Britain gives 'human-animal' embryos green light
Published Thursday, September 6, 2007 11:37AM EDT
Regulators in Britain have agreed in principle to allow human-animal embryos to be created and used for research.
Scientists wanting to use hybrids will need to make individual applications, the Human Fertilisation and Embryology Authority (HFEA) said in its decision Wednesday.
Researchers want to conduct research using animal eggs to create human stem cells. The process would involve placing human DNA into cow or rabbit eggs that have had their genetic material removed.
The resulting embryo is called a "cybrid" or "cytoplastic hybrid" embryo, and differs from "human chimeras," which involve injecting human cells into animal embryos, or a true hybrid, which would be created by the fusion of a human sperm and an animal egg.
Two teams from Kings College London and Newcastle University have already applied to the HFEA to use hybrid embryos.
Scientists say they need to use animal eggs because the supply of human eggs is limited. At the moment, the only eggs available are those that are left over from fertility treatment.
But the use of animal eggs has raised ethical worries, with many against the idea of merging animal and human life.
An HFEA consultation showed the British public was "at ease" with the idea when told it could pave the way for therapies for conditions such as Alzheimer's disease. The survey of 2,000 Britons found that 61 per cent gave their backing to the technology if the hybrids would help understand some diseases. That support fell to 35 per cent if the hybrids were being created for non-specific research.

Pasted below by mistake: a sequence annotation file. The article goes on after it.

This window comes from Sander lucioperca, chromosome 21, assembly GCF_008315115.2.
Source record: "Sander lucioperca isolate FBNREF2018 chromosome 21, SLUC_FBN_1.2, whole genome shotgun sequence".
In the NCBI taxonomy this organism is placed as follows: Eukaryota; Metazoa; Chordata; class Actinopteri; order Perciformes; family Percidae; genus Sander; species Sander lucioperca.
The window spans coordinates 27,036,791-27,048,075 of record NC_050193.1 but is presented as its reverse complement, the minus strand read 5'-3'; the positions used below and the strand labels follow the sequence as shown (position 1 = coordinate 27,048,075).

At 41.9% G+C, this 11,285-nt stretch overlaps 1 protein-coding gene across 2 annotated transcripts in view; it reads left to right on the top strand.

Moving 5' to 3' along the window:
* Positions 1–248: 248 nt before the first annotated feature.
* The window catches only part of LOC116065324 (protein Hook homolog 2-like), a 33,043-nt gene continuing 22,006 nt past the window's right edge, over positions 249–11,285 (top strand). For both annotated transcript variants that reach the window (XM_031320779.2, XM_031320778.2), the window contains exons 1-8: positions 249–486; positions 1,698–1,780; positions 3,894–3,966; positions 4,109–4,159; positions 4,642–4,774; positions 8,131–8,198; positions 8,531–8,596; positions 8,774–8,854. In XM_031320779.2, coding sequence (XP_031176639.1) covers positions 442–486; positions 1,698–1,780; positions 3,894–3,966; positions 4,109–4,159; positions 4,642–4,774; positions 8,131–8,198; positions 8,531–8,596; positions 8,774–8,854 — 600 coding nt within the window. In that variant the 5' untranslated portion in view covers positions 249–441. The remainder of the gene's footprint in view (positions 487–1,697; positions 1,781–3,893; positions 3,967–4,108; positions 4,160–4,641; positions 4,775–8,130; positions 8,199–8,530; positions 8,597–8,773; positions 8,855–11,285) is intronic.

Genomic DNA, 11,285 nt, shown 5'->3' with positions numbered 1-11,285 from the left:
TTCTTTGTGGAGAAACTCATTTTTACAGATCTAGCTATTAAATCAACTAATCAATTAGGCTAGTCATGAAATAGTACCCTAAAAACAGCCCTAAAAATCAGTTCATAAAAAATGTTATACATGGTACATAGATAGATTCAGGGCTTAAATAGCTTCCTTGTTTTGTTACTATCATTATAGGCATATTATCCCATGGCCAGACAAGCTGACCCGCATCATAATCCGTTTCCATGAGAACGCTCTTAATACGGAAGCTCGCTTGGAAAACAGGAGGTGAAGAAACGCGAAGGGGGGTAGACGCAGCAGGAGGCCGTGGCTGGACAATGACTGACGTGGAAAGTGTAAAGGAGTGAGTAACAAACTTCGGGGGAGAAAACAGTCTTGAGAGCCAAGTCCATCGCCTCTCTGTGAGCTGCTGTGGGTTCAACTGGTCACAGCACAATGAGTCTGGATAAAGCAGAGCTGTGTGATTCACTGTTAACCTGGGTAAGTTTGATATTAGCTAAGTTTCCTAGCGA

The researchers insist that they will allow the eggs to develop for only a few days, and destroy them within 14 days.
They also say that a human embryo made in the shell of an animal egg would contain only a minute amount of animal genes. The resulting egg would contain 13 animal genes compared with some 20,000-25,000 human genes.
It is now expected that individual hearings for the applications from Kings College and Newcastle will be held in November, with other scientists to follow.
Dr. David King, the director of the independent watchdog group Human Genetics Alert, says his group is very much against allowing the research.
"These experiments are scientifically useless and morally very problematic," he said.
Current legislation in Canada bans the creation of human-animal embryos.